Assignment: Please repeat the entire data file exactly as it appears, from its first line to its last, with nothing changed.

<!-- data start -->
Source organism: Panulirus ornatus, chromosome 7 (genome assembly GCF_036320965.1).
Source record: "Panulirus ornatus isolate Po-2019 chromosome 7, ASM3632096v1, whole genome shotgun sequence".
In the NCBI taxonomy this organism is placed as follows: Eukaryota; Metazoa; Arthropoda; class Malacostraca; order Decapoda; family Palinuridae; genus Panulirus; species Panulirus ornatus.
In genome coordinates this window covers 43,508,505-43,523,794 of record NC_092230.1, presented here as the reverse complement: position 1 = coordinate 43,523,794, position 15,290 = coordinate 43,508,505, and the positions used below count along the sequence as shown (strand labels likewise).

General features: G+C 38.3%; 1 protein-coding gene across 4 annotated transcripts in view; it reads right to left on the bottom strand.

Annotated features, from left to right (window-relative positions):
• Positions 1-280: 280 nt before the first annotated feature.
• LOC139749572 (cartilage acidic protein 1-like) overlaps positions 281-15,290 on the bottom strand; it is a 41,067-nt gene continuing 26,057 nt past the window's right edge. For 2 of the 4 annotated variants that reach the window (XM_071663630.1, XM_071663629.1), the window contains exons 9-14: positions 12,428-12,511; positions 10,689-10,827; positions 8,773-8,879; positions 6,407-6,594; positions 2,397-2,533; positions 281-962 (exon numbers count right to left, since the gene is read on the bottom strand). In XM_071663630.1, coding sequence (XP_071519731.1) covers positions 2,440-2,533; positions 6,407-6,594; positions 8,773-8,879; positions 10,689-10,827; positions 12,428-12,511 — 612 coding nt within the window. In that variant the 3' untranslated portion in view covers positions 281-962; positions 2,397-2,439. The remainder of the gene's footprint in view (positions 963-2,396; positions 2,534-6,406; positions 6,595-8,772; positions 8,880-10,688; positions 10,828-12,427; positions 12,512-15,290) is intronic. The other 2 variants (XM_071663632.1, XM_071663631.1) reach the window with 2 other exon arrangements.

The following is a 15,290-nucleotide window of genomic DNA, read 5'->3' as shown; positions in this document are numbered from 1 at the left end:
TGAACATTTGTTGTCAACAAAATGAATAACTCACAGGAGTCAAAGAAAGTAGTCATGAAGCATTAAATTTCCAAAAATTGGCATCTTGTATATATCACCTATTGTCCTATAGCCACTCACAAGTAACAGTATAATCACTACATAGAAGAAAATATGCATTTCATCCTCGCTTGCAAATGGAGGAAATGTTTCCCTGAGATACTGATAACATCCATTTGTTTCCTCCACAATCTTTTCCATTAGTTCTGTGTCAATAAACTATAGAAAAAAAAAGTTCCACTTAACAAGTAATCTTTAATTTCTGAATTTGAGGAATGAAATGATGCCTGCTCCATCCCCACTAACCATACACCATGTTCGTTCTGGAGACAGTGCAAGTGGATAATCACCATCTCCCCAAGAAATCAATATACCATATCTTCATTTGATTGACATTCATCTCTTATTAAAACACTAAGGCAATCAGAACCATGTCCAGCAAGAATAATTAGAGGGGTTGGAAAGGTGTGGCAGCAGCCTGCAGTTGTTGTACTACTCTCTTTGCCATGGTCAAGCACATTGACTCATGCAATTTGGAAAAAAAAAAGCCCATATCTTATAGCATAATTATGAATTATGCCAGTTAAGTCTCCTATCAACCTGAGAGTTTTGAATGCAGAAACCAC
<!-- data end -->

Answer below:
Source organism: Panulirus ornatus, chromosome 7 (genome assembly GCF_036320965.1).
Source record: "Panulirus ornatus isolate Po-2019 chromosome 7, ASM3632096v1, whole genome shotgun sequence".
In the NCBI taxonomy this organism is placed as follows: Eukaryota; Metazoa; Arthropoda; class Malacostraca; order Decapoda; family Palinuridae; genus Panulirus; species Panulirus ornatus.
In genome coordinates this window covers 43,508,505-43,523,794 of record NC_092230.1, presented here as the reverse complement: position 1 = coordinate 43,523,794, position 15,290 = coordinate 43,508,505, and the positions used below count along the sequence as shown (strand labels likewise).

General features: G+C 38.3%; 1 protein-coding gene across 4 annotated transcripts in view; it reads right to left on the bottom strand.

Annotated features, from left to right (window-relative positions):
• Positions 1-280: 280 nt before the first annotated feature.
• LOC139749572 (cartilage acidic protein 1-like) overlaps positions 281-15,290 on the bottom strand; it is a 41,067-nt gene continuing 26,057 nt past the window's right edge. For 2 of the 4 annotated variants that reach the window (XM_071663630.1, XM_071663629.1), the window contains exons 9-14: positions 12,428-12,511; positions 10,689-10,827; positions 8,773-8,879; positions 6,407-6,594; positions 2,397-2,533; positions 281-962 (exon numbers count right to left, since the gene is read on the bottom strand). In XM_071663630.1, coding sequence (XP_071519731.1) covers positions 2,440-2,533; positions 6,407-6,594; positions 8,773-8,879; positions 10,689-10,827; positions 12,428-12,511 — 612 coding nt within the window. In that variant the 3' untranslated portion in view covers positions 281-962; positions 2,397-2,439. The remainder of the gene's footprint in view (positions 963-2,396; positions 2,534-6,406; positions 6,595-8,772; positions 8,880-10,688; positions 10,828-12,427; positions 12,512-15,290) is intronic. The other 2 variants (XM_071663632.1, XM_071663631.1) reach the window with 2 other exon arrangements.

The following is a 15,290-nucleotide window of genomic DNA, read 5'->3' as shown; positions in this document are numbered from 1 at the left end:
TGAACATTTGTTGTCAACAAAATGAATAACTCACAGGAGTCAAAGAAAGTAGTCATGAAGCATTAAATTTCCAAAAATTGGCATCTTGTATATATCACCTATTGTCCTATAGCCACTCACAAGTAACAGTATAATCACTACATAGAAGAAAATATGCATTTCATCCTCGCTTGCAAATGGAGGAAATGTTTCCCTGAGATACTGATAACATCCATTTGTTTCCTCCACAATCTTTTCCATTAGTTCTGTGTCAATAAACTATAGAAAAAAAAAGTTCCACTTAACAAGTAATCTTTAATTTCTGAATTTGAGGAATGAAATGATGCCTGCTCCATCCCCACTAACCATACACCATGTTCGTTCTGGAGACAGTGCAAGTGGATAATCACCATCTCCCCAAGAAATCAATATACCATATCTTCATTTGATTGACATTCATCTCTTATTAAAACACTAAGGCAATCAGAACCATGTCCAGCAAGAATAATTAGAGGGGTTGGAAAGGTGTGGCAGCAGCCTGCAGTTGTTGTACTACTCTCTTTGCCATGGTCAAGCACATTGACTCATGCAATTTGGAAAAAAAAAAGCCCATATCTTATAGCATAATTATGAATTATGCCAGTTAAGTCTCCTATCAACCTGAGAGTTTTGAATGCAGAAACCAC